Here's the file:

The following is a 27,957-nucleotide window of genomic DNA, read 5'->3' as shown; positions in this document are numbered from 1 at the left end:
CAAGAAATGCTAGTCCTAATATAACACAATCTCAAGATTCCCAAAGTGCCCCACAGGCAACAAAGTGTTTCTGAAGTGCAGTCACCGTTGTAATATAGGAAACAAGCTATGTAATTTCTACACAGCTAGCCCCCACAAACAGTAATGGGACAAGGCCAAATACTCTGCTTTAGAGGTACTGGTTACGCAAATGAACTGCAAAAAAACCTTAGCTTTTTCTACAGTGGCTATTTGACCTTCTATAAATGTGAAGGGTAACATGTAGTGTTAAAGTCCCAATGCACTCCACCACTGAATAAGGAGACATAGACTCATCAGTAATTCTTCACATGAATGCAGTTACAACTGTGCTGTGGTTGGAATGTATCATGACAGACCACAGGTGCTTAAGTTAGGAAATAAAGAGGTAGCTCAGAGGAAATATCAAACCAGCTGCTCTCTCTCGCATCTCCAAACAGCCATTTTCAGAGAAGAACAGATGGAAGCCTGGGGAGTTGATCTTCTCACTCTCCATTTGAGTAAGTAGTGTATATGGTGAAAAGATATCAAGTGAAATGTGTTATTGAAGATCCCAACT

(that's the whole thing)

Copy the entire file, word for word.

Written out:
The following is a 27,957-nucleotide window of genomic DNA, read 5'->3' as shown; positions in this document are numbered from 1 at the left end:
CAAGAAATGCTAGTCCTAATATAACACAATCTCAAGATTCCCAAAGTGCCCCACAGGCAACAAAGTGTTTCTGAAGTGCAGTCACCGTTGTAATATAGGAAACAAGCTATGTAATTTCTACACAGCTAGCCCCCACAAACAGTAATGGGACAAGGCCAAATACTCTGCTTTAGAGGTACTGGTTACGCAAATGAACTGCAAAAAAACCTTAGCTTTTTCTACAGTGGCTATTTGACCTTCTATAAATGTGAAGGGTAACATGTAGTGTTAAAGTCCCAATGCACTCCACCACTGAATAAGGAGACATAGACTCATCAGTAATTCTTCACATGAATGCAGTTACAACTGTGCTGTGGTTGGAATGTATCATGACAGACCACAGGTGCTTAAGTTAGGAAATAAAGAGGTAGCTCAGAGGAAATATCAAACCAGCTGCTCTCTCTCGCATCTCCAAACAGCCATTTTCAGAGAAGAACAGATGGAAGCCTGGGGAGTTGATCTTCTCACTCTCCATTTGAGTAAGTAGTGTATATGGTGAAAAGATATCAAGTGAAATGTGTTATTGAAGATCCCAACT